The Seventh Circuit rejected the test adopted by the appellate court in this case and found that the defendant was immune under section 3-106. Specifically, the court stated:
"The test announced in Bubb ignores established and well-reasoned Illinois appellate court decisions holding that section 3-106 immunity is triggered by the recreational character of the property, i.e., whether the property in question is 'intended or permitted to be used for recreational purposes.' [Citation.] Nothing in the statute requires an examination of the property's primary purpose. Indeed, an inquiry into a facility's primary purpose would undoubtedly involve genuine issues of material fact, precluding summary judgment in virtually all cases under section 3-106 of the Tort Immunity Act. We do not believe the Illinois legislature intended to create a triable issue of fact each and every time a public entity raised the bar of tort immunity under section 3-106 of the Act." Diamond, 44 F.3d at 604.
We agree with the reasoning of these decisions. When interpreting a statute, we seek to ascertain and effectuate the intent of the legislature. ( Solich v. George Anna Portes Cancer Prevention Center of Chicago, Inc. (1994), 158 Ill.2d 76, 81; Collins v. Board of Trustees of the Firemen's Annuity Benefit Fund (1993), 155 Ill.2d 103, 110.) The best indicator of this intent is ordinarily the plain language of the statute itself. ( Collins, 155 Ill. 2d at 111.) The statutory language is straightforward. It simply does not support the two-part test created by the appellate court.
The appellate court was apparently concerned that, if the term "permitted" is given an expansive interpretation, "immunity would swallow up any liability of a local public entity for its sidewalks or other public property." ( 263 Ill. App. 3 d at 945.) Immunity would apply to any public property where recreation might occur or where it is not expressly prohibited. The appellate court therefore believed that its analysis was necessary to limit the public areas to which immunity would apply.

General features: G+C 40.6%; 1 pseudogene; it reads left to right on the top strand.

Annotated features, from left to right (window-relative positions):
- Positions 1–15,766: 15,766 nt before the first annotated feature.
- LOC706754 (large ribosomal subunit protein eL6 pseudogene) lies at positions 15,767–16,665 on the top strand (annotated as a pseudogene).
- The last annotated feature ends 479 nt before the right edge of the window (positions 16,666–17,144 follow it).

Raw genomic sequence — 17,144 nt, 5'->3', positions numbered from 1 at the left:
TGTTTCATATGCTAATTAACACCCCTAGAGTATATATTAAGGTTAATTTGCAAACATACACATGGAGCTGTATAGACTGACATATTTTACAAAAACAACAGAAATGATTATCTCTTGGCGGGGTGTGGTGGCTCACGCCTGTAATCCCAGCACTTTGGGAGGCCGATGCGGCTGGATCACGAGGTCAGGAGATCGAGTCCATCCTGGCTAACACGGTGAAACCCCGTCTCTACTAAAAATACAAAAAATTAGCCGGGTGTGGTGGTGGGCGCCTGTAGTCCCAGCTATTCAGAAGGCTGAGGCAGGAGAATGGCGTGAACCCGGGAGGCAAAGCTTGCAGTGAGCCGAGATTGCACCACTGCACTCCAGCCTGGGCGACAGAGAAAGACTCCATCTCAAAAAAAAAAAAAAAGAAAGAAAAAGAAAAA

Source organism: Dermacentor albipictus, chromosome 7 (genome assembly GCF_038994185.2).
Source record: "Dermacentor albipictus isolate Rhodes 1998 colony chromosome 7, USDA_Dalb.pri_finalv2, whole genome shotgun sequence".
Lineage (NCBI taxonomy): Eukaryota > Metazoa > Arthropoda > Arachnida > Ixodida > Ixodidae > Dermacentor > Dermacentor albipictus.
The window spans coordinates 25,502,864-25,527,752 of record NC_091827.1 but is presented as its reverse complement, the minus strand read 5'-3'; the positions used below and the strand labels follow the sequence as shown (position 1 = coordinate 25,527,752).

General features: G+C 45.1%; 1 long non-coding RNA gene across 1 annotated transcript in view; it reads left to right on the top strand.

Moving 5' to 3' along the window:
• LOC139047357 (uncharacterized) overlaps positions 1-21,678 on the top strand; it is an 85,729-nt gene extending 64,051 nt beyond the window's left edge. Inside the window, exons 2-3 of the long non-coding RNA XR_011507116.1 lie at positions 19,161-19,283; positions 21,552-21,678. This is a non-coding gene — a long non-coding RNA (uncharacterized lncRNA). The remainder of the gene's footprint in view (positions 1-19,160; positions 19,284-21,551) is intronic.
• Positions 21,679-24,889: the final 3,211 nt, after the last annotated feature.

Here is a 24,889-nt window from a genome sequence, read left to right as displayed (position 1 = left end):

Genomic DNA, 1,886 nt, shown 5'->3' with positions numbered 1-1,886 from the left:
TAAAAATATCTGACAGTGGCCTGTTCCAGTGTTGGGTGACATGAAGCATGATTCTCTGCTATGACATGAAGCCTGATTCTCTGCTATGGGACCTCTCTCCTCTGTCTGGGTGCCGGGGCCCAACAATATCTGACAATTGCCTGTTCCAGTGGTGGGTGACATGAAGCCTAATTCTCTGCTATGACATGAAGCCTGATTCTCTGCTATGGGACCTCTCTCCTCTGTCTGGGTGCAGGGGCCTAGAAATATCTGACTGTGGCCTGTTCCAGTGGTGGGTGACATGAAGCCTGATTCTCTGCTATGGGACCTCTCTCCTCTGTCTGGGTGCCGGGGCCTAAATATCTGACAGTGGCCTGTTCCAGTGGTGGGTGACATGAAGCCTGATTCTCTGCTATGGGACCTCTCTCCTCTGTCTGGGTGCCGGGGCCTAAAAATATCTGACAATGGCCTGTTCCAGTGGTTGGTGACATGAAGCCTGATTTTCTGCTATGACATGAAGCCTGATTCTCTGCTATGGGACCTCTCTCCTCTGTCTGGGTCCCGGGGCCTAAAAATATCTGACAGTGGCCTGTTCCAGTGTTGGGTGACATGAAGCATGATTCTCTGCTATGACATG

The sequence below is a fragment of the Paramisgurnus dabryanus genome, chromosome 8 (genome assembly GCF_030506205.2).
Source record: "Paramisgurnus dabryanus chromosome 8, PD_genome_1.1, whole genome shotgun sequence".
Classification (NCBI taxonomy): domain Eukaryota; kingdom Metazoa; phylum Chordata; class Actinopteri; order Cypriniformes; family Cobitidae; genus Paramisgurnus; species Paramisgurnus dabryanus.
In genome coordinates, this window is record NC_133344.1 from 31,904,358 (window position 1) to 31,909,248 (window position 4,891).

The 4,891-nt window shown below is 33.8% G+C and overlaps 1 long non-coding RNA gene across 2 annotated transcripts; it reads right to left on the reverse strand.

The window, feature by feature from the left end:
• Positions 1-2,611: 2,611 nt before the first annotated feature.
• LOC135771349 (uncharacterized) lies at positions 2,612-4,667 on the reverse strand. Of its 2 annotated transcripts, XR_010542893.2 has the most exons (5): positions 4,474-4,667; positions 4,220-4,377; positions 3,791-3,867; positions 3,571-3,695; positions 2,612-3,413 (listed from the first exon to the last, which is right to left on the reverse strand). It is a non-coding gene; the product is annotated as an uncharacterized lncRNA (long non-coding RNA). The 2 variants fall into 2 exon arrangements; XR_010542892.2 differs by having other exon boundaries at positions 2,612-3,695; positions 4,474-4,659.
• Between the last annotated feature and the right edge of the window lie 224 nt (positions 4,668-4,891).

We do not believe that section 3-106 applies to any public area where recreation might occur. The statute contains a specific list of recreational property to which the statute applies. This list suggests that the statute applies to recreational property that is similar in nature to that contained in the statute. (See Larson v. City of Chicago (1986), 142 Ill. App.3d 81, 87 (immunity did not apply to a roller skating injury on a public sidewalk in a residential neighborhood because a public sidewalk is not recreational property like a park or playground); John v. City of Macomb (1992), 232 Ill. App.3d 877, 880 (immunity did not apply to an injury suffered at a band concert on a courthouse lawn because "permitting a band concert, without more, does not so alter the character of a public area not generally used for recreational activity that it would necessarily fall within the intended scope of * * * the Act").) In determining the nature of public property, courts have therefore considered whether the property has been used for recreation in the past or whether recreation has been encouraged there.